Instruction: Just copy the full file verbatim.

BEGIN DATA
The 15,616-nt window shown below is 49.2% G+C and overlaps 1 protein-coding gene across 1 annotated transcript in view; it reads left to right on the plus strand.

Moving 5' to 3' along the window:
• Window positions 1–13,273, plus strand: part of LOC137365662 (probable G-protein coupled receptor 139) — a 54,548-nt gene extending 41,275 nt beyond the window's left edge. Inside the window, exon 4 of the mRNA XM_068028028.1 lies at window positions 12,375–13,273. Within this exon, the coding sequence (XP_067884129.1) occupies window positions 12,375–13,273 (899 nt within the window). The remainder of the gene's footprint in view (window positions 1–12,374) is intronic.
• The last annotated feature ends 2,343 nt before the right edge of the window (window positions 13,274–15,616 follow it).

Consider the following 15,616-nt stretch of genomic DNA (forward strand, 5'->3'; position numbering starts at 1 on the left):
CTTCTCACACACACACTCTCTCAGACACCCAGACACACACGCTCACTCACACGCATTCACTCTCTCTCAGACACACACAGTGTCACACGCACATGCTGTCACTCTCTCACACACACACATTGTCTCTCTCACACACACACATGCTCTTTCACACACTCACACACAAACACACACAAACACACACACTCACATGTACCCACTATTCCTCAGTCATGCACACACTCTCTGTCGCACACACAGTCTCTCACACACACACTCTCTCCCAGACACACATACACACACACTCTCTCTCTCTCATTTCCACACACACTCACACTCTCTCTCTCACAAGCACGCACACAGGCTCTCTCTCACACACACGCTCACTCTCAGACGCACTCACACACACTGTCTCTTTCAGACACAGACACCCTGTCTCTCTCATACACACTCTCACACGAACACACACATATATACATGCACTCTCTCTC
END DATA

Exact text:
The 15,616-nt window shown below is 49.2% G+C and overlaps 1 protein-coding gene across 1 annotated transcript in view; it reads left to right on the plus strand.

Moving 5' to 3' along the window:
• Window positions 1–13,273, plus strand: part of LOC137365662 (probable G-protein coupled receptor 139) — a 54,548-nt gene extending 41,275 nt beyond the window's left edge. Inside the window, exon 4 of the mRNA XM_068028028.1 lies at window positions 12,375–13,273. Within this exon, the coding sequence (XP_067884129.1) occupies window positions 12,375–13,273 (899 nt within the window). The remainder of the gene's footprint in view (window positions 1–12,374) is intronic.
• The last annotated feature ends 2,343 nt before the right edge of the window (window positions 13,274–15,616 follow it).

Consider the following 15,616-nt stretch of genomic DNA (forward strand, 5'->3'; position numbering starts at 1 on the left):
CTTCTCACACACACACTCTCTCAGACACCCAGACACACACGCTCACTCACACGCATTCACTCTCTCTCAGACACACACAGTGTCACACGCACATGCTGTCACTCTCTCACACACACACATTGTCTCTCTCACACACACACATGCTCTTTCACACACTCACACACAAACACACACAAACACACACACTCACATGTACCCACTATTCCTCAGTCATGCACACACTCTCTGTCGCACACACAGTCTCTCACACACACACTCTCTCCCAGACACACATACACACACACTCTCTCTCTCTCATTTCCACACACACTCACACTCTCTCTCTCACAAGCACGCACACAGGCTCTCTCTCACACACACGCTCACTCTCAGACGCACTCACACACACTGTCTCTTTCAGACACAGACACCCTGTCTCTCTCATACACACTCTCACACGAACACACACATATATACATGCACTCTCTCTC